Chasers: Dorian J. Burnette, Joseph Crane, and Cory Phelps
Preliminary Destination: Hutchinson, KS
Note: Images are shown as thumbnails in the chase account. Click on the thumbnail to view a larger image.
We started out heading northwest on K-96 out of Wichita toward Hutchinson. After stopping in Hutchinson to gas up and eat, we checked the Internet to see how things were setting up. It seemed to us that the storms were going to fire off to our east a short distance as evident by a fine line of cumulus noted on visible satellite imagery. So we decided to head eastward on U.S. 50. We ran into a developing line of towers east of Burrton, and decided to stop and watch them.
After watching the towers for about an hour, they were still going nowhere and were also right on top of us. So we decided to continue eastward to get back out ahead of the line. We stopped in Newton to watch the towers continue to grow. By this time, there was one main tower to our west and a severe thunderstorm noted well to our south in Harper County. I did make a telephone call to WeatherData, and Jeff House mentioned that the storm to the south was not all that impressive yet. Thus, we decided to stay on the ever growing tower to the west. We picked a spot just outside of Newton and watched the tower slowly grow (images below).
The tower was having trouble though. We did observe one rainshaft for a brief time, but it went away. We also kept an eye on the thunderstorm to the south in Harper County. It was looking more impressive all of the time. From a distance, we were able to photograph an overshooting top (images below).
We eventually gave in, and decided that since the tower we were on was taking too long to fully develop, we would go ahead and head south on I-135 to the Turnpike and then down to the storm in Harper County that was now having rotation reported. On the way, we got on the Internet to see what the storm looked like. It was all by itself and had a supercell appearance on the radar. Meanwhile, the one that we left was now finally becoming a full fledged storm, but unlike the one to the south, it was not all by itself.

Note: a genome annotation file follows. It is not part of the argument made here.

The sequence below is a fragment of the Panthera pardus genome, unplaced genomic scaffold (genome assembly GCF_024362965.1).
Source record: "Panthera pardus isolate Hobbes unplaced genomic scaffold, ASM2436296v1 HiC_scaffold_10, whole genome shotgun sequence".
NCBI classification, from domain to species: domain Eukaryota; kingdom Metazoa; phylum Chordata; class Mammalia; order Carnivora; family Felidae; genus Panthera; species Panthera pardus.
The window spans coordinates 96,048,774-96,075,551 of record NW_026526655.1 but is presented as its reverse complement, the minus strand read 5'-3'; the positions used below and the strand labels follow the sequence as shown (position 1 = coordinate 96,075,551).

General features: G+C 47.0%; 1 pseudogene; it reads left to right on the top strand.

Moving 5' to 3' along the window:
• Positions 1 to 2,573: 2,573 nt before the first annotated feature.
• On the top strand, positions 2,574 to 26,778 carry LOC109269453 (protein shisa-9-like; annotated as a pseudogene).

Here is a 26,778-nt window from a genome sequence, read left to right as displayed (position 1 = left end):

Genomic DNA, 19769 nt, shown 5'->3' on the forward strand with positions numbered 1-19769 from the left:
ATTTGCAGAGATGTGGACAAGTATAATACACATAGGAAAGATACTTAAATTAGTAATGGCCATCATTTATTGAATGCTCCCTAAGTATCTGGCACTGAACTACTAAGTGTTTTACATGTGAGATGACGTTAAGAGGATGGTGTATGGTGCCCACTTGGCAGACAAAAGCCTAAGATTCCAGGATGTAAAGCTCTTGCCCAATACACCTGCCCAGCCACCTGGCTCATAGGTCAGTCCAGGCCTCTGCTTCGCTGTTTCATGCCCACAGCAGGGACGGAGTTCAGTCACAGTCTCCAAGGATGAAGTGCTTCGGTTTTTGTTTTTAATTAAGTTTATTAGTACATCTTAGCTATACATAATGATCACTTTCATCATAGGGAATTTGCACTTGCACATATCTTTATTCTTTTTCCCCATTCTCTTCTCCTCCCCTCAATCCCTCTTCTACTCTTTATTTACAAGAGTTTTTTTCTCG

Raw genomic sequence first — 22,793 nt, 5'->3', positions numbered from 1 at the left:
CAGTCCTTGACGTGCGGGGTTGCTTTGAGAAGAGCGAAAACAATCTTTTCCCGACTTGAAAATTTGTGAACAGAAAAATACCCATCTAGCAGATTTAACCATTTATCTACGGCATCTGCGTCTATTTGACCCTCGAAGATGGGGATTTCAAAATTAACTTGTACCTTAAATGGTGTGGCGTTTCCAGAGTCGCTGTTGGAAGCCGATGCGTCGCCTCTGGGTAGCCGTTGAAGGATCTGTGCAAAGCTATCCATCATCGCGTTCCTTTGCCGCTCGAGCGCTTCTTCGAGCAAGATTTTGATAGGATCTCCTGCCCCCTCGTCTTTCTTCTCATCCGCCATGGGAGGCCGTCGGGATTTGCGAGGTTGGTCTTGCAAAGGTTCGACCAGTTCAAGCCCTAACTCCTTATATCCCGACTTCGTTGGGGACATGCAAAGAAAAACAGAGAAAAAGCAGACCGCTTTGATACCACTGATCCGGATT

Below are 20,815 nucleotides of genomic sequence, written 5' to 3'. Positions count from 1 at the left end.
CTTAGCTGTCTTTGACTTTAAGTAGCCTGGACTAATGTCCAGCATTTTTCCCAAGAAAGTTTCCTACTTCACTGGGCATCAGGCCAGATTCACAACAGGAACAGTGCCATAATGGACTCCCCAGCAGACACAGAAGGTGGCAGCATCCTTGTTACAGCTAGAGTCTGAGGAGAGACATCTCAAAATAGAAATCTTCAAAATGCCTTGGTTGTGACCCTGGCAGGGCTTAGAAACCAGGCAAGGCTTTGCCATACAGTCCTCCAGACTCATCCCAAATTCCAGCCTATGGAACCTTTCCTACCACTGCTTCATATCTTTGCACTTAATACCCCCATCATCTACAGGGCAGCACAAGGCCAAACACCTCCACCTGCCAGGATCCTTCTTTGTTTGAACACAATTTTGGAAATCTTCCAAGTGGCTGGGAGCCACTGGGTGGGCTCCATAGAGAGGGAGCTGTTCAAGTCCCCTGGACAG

We continued to have a good feeling about this decision until we heard that Rodney Price from KSN was on the storm that we were on, and was reporting a wall cloud. Doh! That said, upon looking back at the storm, I noticed that the flanking line was quickly going away. This was a sure sign that the storm would be doomed very shortly. Thus, we maintained our track toward the storm in Harper County. As we got closer to the storm, we photographed mammatus clouds along with a sunset (images below).
Notice how the mammatus clouds look wispy instead of very sharp pouches. This gave me a bad feeling that the storm was dying. And indeed it was. The severe thunderstorm warning was allowed to expire, and by the time we got to the Wellington exit and moved westward to where the storm was, we received a call from Jeff House at WeatherData saying that the storm had died. That was very evident from our view, as all that remained was anvil debris. Jeff did mention that there was another storm well off to our southwest in Oklahoma. However, since it was getting dark, we decided to return home, and wait for another storm chase the next day (5 June 2001). Basically what happened was that the cap remained too strong. The storms were able to break through the cap with strong surface heating, but once that surface heating went away, the cap resumed its hold and stopped new towers associated with the flanking lines of both storms from developing.